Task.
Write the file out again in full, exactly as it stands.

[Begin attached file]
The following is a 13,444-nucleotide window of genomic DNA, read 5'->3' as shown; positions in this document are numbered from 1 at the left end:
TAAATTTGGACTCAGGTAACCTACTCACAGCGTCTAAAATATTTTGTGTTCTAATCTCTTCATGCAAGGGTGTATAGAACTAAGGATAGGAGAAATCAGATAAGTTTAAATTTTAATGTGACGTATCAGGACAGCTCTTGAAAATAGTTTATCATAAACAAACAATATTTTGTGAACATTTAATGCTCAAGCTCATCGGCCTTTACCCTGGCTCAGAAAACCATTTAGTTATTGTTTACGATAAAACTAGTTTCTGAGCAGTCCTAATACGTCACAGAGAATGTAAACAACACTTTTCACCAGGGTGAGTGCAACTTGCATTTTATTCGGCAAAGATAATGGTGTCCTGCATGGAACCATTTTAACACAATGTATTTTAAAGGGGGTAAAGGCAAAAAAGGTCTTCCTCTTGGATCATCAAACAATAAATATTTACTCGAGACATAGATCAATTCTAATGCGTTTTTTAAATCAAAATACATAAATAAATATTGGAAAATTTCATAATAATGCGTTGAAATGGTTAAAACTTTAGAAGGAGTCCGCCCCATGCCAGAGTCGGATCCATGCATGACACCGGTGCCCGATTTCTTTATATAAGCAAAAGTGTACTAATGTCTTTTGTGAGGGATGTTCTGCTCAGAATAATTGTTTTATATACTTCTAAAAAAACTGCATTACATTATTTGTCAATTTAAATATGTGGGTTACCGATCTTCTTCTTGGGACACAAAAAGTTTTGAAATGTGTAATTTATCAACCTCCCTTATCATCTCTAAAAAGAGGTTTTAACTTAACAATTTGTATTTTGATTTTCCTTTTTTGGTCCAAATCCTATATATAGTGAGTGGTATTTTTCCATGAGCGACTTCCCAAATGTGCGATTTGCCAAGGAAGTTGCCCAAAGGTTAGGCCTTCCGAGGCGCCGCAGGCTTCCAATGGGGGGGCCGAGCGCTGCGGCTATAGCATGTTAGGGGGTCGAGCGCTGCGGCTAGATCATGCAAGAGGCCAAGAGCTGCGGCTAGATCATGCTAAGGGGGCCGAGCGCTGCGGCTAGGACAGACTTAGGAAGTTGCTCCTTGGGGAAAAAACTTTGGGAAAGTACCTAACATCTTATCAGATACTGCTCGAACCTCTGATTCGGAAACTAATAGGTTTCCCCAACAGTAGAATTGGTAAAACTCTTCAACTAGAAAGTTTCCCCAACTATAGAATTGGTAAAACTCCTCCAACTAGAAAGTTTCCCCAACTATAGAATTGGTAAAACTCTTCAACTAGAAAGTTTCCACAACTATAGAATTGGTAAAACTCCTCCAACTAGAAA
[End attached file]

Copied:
The following is a 13,444-nucleotide window of genomic DNA, read 5'->3' as shown; positions in this document are numbered from 1 at the left end:
TAAATTTGGACTCAGGTAACCTACTCACAGCGTCTAAAATATTTTGTGTTCTAATCTCTTCATGCAAGGGTGTATAGAACTAAGGATAGGAGAAATCAGATAAGTTTAAATTTTAATGTGACGTATCAGGACAGCTCTTGAAAATAGTTTATCATAAACAAACAATATTTTGTGAACATTTAATGCTCAAGCTCATCGGCCTTTACCCTGGCTCAGAAAACCATTTAGTTATTGTTTACGATAAAACTAGTTTCTGAGCAGTCCTAATACGTCACAGAGAATGTAAACAACACTTTTCACCAGGGTGAGTGCAACTTGCATTTTATTCGGCAAAGATAATGGTGTCCTGCATGGAACCATTTTAACACAATGTATTTTAAAGGGGGTAAAGGCAAAAAAGGTCTTCCTCTTGGATCATCAAACAATAAATATTTACTCGAGACATAGATCAATTCTAATGCGTTTTTTAAATCAAAATACATAAATAAATATTGGAAAATTTCATAATAATGCGTTGAAATGGTTAAAACTTTAGAAGGAGTCCGCCCCATGCCAGAGTCGGATCCATGCATGACACCGGTGCCCGATTTCTTTATATAAGCAAAAGTGTACTAATGTCTTTTGTGAGGGATGTTCTGCTCAGAATAATTGTTTTATATACTTCTAAAAAAACTGCATTACATTATTTGTCAATTTAAATATGTGGGTTACCGATCTTCTTCTTGGGACACAAAAAGTTTTGAAATGTGTAATTTATCAACCTCCCTTATCATCTCTAAAAAGAGGTTTTAACTTAACAATTTGTATTTTGATTTTCCTTTTTTGGTCCAAATCCTATATATAGTGAGTGGTATTTTTCCATGAGCGACTTCCCAAATGTGCGATTTGCCAAGGAAGTTGCCCAAAGGTTAGGCCTTCCGAGGCGCCGCAGGCTTCCAATGGGGGGGCCGAGCGCTGCGGCTATAGCATGTTAGGGGGTCGAGCGCTGCGGCTAGATCATGCAAGAGGCCAAGAGCTGCGGCTAGATCATGCTAAGGGGGCCGAGCGCTGCGGCTAGGACAGACTTAGGAAGTTGCTCCTTGGGGAAAAAACTTTGGGAAAGTACCTAACATCTTATCAGATACTGCTCGAACCTCTGATTCGGAAACTAATAGGTTTCCCCAACAGTAGAATTGGTAAAACTCTTCAACTAGAAAGTTTCCCCAACTATAGAATTGGTAAAACTCCTCCAACTAGAAAGTTTCCCCAACTATAGAATTGGTAAAACTCTTCAACTAGAAAGTTTCCACAACTATAGAATTGGTAAAACTCCTCCAACTAGAAA